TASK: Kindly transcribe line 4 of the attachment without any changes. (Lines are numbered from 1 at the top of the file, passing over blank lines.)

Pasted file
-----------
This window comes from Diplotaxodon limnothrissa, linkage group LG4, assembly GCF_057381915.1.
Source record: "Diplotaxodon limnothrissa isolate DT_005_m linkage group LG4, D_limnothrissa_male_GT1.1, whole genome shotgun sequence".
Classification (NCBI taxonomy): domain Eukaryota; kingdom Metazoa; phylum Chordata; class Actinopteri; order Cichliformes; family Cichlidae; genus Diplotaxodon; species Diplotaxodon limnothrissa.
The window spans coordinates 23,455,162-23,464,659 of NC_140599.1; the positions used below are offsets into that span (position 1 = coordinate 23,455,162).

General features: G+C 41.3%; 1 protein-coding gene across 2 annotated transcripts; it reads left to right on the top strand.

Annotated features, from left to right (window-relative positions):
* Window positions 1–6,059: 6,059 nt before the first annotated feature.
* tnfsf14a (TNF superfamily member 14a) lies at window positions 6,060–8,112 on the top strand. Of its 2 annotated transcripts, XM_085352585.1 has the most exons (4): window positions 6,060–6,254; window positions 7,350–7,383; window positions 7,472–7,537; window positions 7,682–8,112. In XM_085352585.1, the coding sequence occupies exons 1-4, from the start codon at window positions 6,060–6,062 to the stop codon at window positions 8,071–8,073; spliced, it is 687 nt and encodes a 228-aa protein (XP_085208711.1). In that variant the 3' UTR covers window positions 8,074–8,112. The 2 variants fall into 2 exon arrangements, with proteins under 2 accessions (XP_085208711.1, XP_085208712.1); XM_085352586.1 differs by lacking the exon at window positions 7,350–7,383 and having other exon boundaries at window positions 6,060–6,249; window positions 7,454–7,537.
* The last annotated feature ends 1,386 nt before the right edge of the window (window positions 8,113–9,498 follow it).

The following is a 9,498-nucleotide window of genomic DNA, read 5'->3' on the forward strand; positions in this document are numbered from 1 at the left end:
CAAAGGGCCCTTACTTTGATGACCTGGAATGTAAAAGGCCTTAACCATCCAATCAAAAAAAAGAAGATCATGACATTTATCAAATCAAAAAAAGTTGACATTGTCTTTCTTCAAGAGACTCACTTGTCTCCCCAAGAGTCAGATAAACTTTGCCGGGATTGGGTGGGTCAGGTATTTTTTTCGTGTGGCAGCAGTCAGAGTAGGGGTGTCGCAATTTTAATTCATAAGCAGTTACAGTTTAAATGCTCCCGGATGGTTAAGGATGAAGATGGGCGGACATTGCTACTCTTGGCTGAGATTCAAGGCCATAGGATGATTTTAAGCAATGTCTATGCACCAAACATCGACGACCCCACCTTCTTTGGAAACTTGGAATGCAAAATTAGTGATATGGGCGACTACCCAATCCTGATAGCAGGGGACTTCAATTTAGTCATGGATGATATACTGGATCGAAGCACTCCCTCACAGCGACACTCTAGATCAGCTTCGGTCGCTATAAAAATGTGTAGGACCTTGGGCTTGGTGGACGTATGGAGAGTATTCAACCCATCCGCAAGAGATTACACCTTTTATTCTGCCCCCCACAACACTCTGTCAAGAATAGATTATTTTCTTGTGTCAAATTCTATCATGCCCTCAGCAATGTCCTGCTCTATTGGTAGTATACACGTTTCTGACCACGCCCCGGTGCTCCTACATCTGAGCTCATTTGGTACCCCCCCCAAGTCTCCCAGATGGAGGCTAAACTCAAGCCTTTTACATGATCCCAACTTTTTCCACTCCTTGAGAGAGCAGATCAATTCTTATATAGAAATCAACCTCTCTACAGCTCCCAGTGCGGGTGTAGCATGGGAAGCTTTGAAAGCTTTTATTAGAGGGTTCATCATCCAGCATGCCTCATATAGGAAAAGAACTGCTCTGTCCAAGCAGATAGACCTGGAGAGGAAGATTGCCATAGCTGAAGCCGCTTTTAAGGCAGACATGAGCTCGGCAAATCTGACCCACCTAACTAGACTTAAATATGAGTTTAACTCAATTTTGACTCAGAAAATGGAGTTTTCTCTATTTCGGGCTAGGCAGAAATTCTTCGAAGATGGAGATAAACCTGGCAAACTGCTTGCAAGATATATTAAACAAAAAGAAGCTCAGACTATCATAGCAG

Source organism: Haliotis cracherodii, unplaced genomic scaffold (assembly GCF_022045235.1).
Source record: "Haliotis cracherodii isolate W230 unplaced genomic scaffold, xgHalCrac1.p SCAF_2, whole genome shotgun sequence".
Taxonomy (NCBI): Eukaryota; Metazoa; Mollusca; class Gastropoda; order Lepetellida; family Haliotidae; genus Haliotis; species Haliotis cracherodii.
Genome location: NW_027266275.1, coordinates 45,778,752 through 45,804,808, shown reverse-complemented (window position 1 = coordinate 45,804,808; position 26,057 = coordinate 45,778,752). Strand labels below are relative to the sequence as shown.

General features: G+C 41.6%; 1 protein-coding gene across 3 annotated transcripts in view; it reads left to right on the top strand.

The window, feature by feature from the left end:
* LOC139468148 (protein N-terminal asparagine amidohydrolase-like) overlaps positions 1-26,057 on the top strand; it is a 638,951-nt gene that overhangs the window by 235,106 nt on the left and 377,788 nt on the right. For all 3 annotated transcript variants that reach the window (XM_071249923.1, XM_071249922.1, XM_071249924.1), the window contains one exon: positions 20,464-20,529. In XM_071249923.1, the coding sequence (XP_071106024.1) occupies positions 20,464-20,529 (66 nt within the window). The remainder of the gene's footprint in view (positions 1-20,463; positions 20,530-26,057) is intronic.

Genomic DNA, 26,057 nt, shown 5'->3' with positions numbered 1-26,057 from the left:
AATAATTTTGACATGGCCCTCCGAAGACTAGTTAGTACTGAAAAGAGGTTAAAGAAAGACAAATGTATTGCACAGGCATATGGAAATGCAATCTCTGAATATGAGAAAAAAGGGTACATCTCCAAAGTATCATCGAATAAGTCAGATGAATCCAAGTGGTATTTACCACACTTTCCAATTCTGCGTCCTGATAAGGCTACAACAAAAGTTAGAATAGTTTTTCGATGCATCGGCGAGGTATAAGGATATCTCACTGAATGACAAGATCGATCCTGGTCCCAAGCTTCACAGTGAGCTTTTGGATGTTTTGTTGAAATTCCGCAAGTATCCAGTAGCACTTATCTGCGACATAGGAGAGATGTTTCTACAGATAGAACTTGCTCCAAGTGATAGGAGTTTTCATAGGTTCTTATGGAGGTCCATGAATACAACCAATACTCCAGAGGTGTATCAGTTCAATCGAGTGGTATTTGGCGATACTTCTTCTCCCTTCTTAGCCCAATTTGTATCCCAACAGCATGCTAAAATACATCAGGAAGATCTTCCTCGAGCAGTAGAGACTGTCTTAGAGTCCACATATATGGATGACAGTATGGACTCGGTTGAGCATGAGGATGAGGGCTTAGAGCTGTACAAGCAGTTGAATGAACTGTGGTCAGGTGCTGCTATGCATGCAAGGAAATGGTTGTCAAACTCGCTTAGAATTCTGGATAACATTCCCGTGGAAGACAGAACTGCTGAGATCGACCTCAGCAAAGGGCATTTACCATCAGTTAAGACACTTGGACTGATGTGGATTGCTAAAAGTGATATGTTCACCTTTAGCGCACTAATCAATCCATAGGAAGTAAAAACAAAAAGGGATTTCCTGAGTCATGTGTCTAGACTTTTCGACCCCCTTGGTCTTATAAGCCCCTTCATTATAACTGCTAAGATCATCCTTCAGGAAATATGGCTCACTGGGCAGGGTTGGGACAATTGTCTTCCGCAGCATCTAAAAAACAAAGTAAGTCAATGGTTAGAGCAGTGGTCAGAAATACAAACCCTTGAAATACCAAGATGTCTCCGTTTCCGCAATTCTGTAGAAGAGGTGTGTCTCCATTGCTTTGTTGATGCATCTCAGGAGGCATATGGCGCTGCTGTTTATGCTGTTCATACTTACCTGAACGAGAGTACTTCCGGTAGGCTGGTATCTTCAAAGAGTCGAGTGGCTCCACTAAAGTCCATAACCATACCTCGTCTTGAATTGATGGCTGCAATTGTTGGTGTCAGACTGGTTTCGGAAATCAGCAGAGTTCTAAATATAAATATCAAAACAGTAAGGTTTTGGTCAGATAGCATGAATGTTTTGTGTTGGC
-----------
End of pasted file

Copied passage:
The window spans coordinates 23,455,162-23,464,659 of NC_140599.1; the positions used below are offsets into that span (position 1 = coordinate 23,455,162).